Homegrown tomatoes (Lycopersicon esculentum) typically taste a lot better than tomatoes you find in the supermarket. But, not everyone has the space to garden outdoors or lives in a climate that is suitable for growing tomatoes. Even with a lack of outdoor space or warm weather, you can successfully grow your own tomatoes, provided your indoor space is suitable. If you want big, slicing tomatoes, even in the middle of winter, try growing a variety of beefsteak tomato indoors.
Things You'll Need
- Garden gloves
- Beefsteak tomato seedling
- 10-gallon bucket or container with drainage holes
- Potting soil
- Tray for catching water
- Tomato cage, or 3 bamboo stakes and twine
- Fish emulsion
- Watering can
Choose a window in your home that gets a lot of sunlight each day. A south-facing window is ideal. The larger the window, the more light the plant will receive. Tomatoes need at least six hours of sun daily.
Fill the bucket or container to within 2 inches of the top with potting soil. Use a trowel to make a hole in the potting mix in the middle of the bucket. The hole should be twice as wide as the seedling's root ball and twice as deep. Set the tomato seedling in the hole, then fill in with the potting mix. It's OK to bury part of the seedling's stem in the soil, as it will form roots along the stem. Press down on the soil.
Place the tray in front of the window, then set the container on top of the tray. Water until water runs out of the drainage holes to help the tomato plant get settled in.
Push the ends of the tomato cage into the soil around the plant. The cage will provide support for the tomato as it grows, keeping it off of the floor. If you don't have a cage, you can push three bamboo stakes into the soil around the plant, then bring the tops together to form a pyramid shape. Tie the tops of the stakes together. As the tomato grows, gently tie its stem to the stakes using twine.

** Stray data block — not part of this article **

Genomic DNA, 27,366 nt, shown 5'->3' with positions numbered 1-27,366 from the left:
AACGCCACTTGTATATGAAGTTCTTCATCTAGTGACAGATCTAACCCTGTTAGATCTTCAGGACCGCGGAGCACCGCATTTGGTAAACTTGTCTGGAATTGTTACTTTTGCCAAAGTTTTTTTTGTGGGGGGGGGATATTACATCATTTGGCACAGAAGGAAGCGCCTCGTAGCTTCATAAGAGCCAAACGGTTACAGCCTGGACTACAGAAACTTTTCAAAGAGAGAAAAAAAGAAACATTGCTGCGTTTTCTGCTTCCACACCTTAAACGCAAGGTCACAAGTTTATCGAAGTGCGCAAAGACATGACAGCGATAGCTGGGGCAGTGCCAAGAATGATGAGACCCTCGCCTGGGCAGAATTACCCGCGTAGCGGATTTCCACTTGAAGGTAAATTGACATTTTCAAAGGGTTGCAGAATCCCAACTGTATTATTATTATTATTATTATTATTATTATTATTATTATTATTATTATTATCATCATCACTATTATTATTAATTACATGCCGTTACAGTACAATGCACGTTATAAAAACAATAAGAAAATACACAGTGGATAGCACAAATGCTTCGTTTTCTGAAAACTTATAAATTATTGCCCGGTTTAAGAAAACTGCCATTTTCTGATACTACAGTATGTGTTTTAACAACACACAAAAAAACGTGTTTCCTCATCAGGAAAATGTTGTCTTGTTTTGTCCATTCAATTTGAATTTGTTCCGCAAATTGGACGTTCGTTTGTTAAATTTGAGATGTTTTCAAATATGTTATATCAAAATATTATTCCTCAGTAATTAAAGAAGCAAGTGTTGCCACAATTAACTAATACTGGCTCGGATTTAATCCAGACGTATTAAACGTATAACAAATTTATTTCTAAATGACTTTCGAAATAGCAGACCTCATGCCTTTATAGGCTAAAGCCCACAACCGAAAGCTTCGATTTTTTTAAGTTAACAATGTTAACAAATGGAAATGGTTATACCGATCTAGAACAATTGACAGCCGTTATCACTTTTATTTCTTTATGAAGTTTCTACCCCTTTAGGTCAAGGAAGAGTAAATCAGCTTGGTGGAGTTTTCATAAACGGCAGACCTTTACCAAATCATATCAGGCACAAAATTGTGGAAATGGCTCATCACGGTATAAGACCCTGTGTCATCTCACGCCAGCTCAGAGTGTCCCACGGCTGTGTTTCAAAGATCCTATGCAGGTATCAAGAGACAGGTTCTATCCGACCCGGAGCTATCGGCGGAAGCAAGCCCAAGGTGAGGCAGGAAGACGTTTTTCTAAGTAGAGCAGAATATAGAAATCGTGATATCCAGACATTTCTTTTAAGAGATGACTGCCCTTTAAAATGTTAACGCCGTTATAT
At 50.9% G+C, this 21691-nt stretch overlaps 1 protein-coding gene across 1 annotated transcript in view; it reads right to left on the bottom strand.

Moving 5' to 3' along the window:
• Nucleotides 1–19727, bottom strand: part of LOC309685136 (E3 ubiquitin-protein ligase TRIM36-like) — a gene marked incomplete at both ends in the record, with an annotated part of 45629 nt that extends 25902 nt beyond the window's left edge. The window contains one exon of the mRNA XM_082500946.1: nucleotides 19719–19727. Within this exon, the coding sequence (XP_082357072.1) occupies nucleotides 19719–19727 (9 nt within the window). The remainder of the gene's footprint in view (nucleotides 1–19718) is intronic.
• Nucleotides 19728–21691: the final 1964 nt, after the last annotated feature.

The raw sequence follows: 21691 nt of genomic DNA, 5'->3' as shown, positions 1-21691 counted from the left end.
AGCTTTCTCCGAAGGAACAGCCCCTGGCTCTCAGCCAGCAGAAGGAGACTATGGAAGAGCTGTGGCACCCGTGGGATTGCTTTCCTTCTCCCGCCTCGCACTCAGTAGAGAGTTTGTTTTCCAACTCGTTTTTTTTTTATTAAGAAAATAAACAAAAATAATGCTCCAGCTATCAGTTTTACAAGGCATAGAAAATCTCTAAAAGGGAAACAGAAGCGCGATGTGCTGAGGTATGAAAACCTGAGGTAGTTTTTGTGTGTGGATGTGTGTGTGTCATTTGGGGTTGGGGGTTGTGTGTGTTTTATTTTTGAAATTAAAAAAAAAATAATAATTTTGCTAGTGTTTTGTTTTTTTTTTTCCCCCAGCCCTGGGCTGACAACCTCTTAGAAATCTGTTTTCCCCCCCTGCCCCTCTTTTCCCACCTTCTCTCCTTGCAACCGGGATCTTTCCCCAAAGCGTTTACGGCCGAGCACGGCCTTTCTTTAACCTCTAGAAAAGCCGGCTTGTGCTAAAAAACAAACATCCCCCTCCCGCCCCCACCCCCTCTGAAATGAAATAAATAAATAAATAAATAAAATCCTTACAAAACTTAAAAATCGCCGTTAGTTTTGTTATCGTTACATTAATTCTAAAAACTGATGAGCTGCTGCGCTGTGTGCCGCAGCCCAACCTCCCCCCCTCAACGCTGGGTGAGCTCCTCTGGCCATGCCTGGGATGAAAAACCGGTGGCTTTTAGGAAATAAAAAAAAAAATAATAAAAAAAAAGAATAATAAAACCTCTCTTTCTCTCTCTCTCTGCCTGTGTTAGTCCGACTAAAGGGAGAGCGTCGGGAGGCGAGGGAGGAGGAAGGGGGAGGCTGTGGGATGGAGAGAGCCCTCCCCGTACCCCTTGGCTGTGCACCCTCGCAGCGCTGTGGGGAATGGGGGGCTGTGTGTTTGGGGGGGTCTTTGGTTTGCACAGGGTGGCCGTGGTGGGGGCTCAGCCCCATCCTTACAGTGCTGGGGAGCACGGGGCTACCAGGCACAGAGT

Fertilize the plant every other week using a 5-5-5 fish emulsion fertilizer. Pour about a tablespoon of the fertilizer into a watering can, then fill with water and mix. Pour the diluted fertilizer on the soil. Alternatively, follow the directions on the fertilizer package for mixing and application.
Water the plant when the top inch of soil is dry. Don't water so much that the soil stays permanently soggy. You might need to empty the tray underneath the container from time to time.
Help pollinate the tomato plant by gently shaking it or tapping it once flowers form. Tomatoes self-pollinate, but need a bit of assistance, usually from the bees or the wind. Since neither appear indoors, you'll need to help out by moving the plant.
Prune "suckers," additional branches that appear on the plant, to keep it from growing too large and to focus the plant's energy on producing fruit, not more stems and leaves.
Harvest the fruits when they are deep red in color and full-size, usually between 8 and 16 ounces for beefsteak tomatoes. The fruits should be slightly firm to the touch, not mushy.
Tips & Warnings
- Several varieties of beefsteak tomato are available. "Burpee's Early Pick" is a hybrid that does well in cooler conditions. "Big Beef" is a variety that resists many diseases. Other varieties include "Celebrity" and "Red Sun."
- Turn the tomato plant from time to time so that each area of the plant gets ample sunlight.
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